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remain. The cost of wireless voice systems needs to be reduced and their quality improved. Specialized wireless data networks have not taken off as yet, perhaps because they are not powerful enough or because mass market applications have yet to emerge. Considerable research to address these and other issues is under way, both in the United States and overseas. Industry road maps suggest that, by early in the twenty-first century, commercial wireless communications will meet the long-term goal of enabling users to communicate ''anytime, anywhere."

The DOD uses a variety of wireless systems that are based on 1970s and 1980s technology and designed to serve specific needs. The DOD no longer drives the evolution of state-of-the-art communications technology but still needs access to it, perhaps more than ever. As threats to peace change from global to regional conflict, a transformation is taking place in military roles, missions, and communications needs. The vision for military communications stresses C4I and the protection of the lives of U.S. personnel, who will be based principally in the United States but will need to be prepared to move quickly throughout the world to carry out a variety of missions, including noncombat roles such as peacekeeping and humanitarian response. Such missions are nontraditional in the sense that coordination with foreign partners may be essential, whereas national survival will not be at risk as was anticipated during the Cold War. In addition, the need for U.S.-based logistical support will grow, and new systems will be required to counter terrorism. Thus the accurate, timely transmission of information will be perhaps more essential than ever in meeting military objectives. Effective global communications systems will be critical.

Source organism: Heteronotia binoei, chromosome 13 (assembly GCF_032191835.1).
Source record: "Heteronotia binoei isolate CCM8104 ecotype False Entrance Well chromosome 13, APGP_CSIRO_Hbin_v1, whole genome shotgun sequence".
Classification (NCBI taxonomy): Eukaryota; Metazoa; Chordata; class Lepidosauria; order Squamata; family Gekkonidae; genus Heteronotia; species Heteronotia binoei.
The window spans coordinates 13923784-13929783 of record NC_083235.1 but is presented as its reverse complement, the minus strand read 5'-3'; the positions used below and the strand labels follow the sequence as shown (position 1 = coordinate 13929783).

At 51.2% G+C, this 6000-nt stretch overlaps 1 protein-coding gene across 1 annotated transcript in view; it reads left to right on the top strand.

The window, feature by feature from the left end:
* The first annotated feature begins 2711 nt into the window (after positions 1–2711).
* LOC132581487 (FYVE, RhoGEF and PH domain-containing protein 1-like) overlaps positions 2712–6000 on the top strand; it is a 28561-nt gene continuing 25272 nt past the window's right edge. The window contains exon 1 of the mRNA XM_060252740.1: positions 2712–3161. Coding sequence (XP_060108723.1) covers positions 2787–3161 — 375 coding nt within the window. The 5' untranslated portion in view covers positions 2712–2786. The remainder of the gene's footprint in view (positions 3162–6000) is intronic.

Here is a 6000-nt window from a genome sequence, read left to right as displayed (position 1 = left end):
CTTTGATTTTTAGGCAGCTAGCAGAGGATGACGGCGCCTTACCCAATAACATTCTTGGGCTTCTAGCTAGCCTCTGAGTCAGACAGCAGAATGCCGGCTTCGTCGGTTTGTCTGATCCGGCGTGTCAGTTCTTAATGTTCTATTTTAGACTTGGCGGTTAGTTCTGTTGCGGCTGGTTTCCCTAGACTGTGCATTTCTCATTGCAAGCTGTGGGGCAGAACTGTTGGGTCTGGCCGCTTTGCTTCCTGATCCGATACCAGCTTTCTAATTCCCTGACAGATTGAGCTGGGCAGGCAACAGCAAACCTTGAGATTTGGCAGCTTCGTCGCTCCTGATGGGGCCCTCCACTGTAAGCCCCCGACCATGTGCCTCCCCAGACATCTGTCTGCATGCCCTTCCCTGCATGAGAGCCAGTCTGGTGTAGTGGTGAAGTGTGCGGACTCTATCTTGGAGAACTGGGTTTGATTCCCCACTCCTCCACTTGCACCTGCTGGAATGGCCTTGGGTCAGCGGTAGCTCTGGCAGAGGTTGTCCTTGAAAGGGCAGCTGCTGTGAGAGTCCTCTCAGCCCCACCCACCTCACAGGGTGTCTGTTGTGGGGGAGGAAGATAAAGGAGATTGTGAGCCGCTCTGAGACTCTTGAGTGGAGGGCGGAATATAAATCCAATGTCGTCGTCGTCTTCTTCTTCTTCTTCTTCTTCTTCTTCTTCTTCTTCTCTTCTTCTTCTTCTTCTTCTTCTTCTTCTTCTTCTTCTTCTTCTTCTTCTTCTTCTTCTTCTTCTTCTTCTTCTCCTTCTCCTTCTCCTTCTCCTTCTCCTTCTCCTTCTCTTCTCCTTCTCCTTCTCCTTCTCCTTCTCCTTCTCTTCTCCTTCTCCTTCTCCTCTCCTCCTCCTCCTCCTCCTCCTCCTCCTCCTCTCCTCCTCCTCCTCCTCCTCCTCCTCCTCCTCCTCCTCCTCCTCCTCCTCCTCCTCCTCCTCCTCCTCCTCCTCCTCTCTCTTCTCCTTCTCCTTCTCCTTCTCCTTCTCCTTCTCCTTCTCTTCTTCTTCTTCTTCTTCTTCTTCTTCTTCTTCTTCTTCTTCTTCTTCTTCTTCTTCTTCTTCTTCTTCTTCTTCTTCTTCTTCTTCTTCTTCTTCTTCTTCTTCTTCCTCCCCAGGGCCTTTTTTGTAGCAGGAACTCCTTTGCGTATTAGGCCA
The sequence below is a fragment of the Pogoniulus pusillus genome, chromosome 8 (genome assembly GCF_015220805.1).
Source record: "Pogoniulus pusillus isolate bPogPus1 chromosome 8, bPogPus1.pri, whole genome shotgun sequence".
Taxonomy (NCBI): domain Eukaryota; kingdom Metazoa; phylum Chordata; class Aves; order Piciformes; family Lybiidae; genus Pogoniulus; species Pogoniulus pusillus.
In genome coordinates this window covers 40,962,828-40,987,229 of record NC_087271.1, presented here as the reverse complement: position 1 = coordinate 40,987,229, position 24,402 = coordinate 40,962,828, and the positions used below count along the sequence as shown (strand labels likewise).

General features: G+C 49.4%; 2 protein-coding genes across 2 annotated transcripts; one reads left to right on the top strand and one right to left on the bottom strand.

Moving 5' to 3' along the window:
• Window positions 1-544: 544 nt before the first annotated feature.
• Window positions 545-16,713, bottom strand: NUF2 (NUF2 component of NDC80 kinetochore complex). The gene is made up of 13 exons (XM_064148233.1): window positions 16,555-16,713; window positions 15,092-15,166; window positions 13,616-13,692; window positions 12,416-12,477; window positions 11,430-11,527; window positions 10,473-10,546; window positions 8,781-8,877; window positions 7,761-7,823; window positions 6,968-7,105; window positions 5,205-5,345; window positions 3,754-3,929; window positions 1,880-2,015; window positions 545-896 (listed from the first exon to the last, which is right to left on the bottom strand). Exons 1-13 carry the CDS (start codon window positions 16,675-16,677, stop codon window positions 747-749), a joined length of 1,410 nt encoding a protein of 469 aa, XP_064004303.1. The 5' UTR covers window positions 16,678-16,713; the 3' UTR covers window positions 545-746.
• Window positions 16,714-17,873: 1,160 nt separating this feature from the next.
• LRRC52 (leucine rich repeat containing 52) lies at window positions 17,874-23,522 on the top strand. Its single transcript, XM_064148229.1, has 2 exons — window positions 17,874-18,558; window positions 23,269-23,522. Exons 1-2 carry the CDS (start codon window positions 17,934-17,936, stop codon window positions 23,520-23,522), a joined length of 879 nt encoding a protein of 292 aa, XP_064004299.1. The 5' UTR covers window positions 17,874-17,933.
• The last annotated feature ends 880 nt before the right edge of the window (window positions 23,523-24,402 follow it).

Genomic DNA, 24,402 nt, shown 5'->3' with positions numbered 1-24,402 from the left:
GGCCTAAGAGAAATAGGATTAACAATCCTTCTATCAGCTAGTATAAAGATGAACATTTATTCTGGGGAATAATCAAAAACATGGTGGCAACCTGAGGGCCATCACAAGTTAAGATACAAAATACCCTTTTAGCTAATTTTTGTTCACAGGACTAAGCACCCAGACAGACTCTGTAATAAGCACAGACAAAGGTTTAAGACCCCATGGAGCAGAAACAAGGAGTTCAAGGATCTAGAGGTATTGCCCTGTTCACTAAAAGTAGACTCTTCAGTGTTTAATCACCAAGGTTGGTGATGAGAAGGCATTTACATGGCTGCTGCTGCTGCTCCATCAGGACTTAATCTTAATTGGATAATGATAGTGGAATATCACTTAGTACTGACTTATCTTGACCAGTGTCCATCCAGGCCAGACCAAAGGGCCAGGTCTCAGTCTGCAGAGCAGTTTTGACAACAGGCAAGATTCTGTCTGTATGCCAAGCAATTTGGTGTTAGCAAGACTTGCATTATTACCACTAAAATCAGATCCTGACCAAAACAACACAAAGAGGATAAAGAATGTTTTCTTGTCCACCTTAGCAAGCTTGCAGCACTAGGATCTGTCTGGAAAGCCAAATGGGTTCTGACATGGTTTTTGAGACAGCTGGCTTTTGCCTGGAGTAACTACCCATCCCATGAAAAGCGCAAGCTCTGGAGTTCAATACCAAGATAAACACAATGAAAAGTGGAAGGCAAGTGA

The civilian and military sectors have a long history of interaction in the design and deployment of wireless communications technology. In the Gulf War, DOD used commercial wireless equipment such as GPS receivers and found that the performance was comparable to that of equipment designed explicitly to meet military needs. Yet current commercial technologies and practices cannot meet all military needs. For example, the military cannot tolerate the long lead times—on the order of months to years—that are typical in the building of commercial communications infrastructures. Commercial wireless companies carry out elaborate advance planning and measurement operations, whereas the military requires networks that can be organized quickly and can adapt rapidly to changing operating conditions (including spectrum availability). These networks will also have to be compatible with other military communications systems, both new and old.

Differences between military and commercial needs also have implications for network architecture. Commercial research on integrated (i.e., multimedia) systems is oriented toward network architectures based on the base-station-oriented model. It is not clear whether that approach or



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